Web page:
What is a Canopy Tour?
August 19, 2016
During our trip to Bolivia, we scheduled a canopy tour during our stay outside of the Carrasco National Forest. Perhaps it was just naivety on our part, but we thought that the canopy tour was going to be some sort of rope bridges strung from tree to tree for us to walk along and see the natural wonders of the rainforest. We knew that we were spending the night in an eco-lodge, so we packed minimally with the lightweight long pants, shirts, and hiking shoes. When we reached the lodge, our guide, Remy, asked whether we had shorts and sandals to wear. Sandals in the jungle? We didn’t have other shoes, but our pants could be converted to shorts.
We put our bag and our camera in our room as we were told that we couldn’t carry anything with us as we went into the jungle because we weren’t walking on bridges in the treetops, we were going zip-lining. Oh, and the reason we needed other shoes was because we had to hike through a stream to get there. There would also be an opportunity to swim in the river to cool off from the heat of the jungle when we were done. We looked at Remy and said, “this wasn’t in the brochure”. That would be our running joke throughout the rest of our trip whenever we encountered something unexpected.
We trudged through the river with water that was as high as our thighs at times. We couldn’t take our camera, but we handed one of our cell phones to Remy so that he could record our adventures. After about twenty minutes walking through the river, we came to a waterfall and the young boy from the lodge who was leading us to the zip-lining course climbed up and tossed a rope down for us. We were to climb up the waterfall using the rope. The trick we were told was to keep our stance wide, take small steps, and keep our hands in front of our feet. Sounds easy, right? We made it up, but there was some slipping along the way.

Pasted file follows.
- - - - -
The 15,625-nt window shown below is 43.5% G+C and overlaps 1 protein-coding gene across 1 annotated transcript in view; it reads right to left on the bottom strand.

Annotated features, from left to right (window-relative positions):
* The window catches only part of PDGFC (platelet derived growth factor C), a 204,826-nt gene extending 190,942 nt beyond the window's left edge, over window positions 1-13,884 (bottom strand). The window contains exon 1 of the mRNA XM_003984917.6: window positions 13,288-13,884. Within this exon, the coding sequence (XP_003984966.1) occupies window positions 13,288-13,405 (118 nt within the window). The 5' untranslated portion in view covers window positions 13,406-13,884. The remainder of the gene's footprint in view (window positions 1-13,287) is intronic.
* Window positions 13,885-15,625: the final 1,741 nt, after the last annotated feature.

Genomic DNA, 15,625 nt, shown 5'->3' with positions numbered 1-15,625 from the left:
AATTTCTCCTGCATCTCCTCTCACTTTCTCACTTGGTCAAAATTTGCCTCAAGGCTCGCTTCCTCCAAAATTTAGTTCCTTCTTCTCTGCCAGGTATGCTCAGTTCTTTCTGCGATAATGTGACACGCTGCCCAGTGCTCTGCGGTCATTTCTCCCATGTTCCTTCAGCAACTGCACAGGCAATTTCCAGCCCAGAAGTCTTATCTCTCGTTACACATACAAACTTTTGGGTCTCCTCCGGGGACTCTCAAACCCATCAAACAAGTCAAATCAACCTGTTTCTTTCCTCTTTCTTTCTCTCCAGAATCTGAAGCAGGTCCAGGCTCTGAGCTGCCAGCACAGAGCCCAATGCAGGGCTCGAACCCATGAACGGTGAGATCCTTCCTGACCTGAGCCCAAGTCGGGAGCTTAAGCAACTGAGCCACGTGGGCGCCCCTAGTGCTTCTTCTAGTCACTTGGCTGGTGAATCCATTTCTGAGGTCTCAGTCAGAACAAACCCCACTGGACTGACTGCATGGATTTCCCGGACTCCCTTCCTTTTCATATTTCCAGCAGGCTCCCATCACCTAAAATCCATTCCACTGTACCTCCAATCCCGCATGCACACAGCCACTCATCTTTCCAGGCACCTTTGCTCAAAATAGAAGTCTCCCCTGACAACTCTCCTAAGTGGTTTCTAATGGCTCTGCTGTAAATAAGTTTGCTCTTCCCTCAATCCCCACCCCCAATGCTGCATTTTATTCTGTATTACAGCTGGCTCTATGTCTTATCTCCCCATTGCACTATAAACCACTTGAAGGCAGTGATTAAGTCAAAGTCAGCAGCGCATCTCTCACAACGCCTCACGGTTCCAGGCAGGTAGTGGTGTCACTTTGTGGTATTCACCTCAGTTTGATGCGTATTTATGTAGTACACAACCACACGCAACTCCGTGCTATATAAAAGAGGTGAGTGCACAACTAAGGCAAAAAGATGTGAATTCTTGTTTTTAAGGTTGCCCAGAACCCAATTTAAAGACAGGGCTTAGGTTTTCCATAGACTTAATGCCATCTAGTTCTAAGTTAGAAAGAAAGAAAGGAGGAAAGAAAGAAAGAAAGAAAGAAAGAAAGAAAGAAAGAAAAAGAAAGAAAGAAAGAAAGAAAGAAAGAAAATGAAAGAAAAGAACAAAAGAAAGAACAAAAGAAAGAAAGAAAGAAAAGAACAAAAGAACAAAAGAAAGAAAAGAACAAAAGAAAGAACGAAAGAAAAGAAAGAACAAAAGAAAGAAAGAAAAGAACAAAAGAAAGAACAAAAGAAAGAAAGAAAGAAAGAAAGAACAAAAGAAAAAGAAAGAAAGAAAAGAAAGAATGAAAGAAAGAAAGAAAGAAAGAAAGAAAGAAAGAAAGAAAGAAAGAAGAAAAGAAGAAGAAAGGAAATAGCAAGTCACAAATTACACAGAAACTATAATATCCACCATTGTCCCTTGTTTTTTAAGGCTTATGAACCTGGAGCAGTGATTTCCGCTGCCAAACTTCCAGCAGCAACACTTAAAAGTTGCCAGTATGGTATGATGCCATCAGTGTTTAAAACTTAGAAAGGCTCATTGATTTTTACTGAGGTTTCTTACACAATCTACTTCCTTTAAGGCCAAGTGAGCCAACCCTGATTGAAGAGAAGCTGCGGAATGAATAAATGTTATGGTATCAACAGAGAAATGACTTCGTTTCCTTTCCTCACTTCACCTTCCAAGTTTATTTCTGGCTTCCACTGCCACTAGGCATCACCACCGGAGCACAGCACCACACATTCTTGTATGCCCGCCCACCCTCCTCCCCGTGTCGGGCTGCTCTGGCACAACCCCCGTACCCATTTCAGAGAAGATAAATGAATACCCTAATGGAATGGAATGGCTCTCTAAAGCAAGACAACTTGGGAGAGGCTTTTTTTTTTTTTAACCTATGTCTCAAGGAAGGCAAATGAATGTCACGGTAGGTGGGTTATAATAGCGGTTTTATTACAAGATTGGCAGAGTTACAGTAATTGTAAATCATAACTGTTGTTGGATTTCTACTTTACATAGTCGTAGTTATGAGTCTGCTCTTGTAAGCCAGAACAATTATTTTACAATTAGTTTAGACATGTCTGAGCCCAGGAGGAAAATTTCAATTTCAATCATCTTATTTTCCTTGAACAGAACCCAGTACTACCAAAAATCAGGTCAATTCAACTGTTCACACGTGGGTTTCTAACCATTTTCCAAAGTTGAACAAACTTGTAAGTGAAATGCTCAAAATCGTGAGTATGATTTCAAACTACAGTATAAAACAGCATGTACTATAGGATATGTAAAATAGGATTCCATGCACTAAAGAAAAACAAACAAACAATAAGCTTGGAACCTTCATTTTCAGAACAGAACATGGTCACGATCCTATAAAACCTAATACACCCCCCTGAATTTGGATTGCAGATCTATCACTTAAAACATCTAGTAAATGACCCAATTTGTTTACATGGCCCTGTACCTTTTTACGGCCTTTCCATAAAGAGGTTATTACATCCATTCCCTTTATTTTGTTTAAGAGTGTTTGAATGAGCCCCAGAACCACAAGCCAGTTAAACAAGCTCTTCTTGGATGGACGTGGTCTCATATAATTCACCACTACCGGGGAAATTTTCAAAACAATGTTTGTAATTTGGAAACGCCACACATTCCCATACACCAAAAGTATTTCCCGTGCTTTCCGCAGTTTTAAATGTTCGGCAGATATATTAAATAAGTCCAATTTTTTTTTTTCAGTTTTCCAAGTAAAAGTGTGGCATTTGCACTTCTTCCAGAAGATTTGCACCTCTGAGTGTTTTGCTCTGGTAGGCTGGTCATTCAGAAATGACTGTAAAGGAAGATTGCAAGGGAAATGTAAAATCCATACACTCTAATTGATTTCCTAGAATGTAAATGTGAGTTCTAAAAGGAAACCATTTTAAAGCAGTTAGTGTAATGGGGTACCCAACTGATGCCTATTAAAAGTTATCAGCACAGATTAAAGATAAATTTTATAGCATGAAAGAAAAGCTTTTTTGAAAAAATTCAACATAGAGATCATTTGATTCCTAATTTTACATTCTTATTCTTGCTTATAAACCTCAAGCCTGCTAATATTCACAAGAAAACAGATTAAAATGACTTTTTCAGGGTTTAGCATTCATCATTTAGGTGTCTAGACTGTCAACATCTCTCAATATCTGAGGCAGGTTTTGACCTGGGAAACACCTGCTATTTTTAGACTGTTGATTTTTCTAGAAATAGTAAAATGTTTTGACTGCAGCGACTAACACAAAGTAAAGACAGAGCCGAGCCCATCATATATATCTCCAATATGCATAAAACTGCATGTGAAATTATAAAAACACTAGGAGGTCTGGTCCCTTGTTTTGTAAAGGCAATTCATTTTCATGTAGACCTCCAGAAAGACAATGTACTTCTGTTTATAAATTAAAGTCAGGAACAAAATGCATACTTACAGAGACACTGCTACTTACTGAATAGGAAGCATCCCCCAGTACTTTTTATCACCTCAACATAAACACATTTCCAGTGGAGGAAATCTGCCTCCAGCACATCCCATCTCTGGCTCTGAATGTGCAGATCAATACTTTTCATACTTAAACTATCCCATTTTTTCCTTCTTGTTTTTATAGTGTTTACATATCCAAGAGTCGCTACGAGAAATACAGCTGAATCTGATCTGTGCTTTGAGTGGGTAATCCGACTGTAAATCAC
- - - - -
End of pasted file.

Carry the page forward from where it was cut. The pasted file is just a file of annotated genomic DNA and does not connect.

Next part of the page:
At this point, we were soaking wet, but felt we’d accomplished something, so we put a smile on our faces and kept going, surely it was going to get easier. Next we climbed up a steep hill and there were two cables that stretched from a tree to another tree on the other side of a ravine. The cables were about five feet apart, one high and one low. We had to cross the ravine by shuffling holding onto the upper cable while and shuffling our feet slowly on the lower cable. Trying not to look down, we wobbled across the ravine and fortunately no one fell, even with our wet shoes.
Next we came to rope hanging from a tree and Remy demonstrated that we were to get a running start and swing out on the rope over the edge of the cliff that was next to us. We were harnessed in, so we could let go of the rope and do tricks if we desired. Not part of the brochure, but we were resigned at this point to make the most of it and let ourselves have some fun with it. From there on it was your typical zip-lining adventure as we flew across huge canyons from one tree to another, like Tarzan swinging through the jungle. It was fun, but we were exhausted when it was over.
We hiked back to the lodge to get dinner and a glass of wine. We were going to be hiking in the jungle the next day and climbing into caves, so Remy had the idea to put our shoes next to the vent of the motor for the freezer, which pumped out warm air, which fortunately ended up drying our shoes over night. As we walked back to our room in our socks, we felt something itching our feet. Once in our room, we turned on the light and found our socks covered in ants, which were extremely hard to remove. It was quite a day, but definitely not what we were thinking we would be doing when we first saw that our two-day adventure included a canopy tour.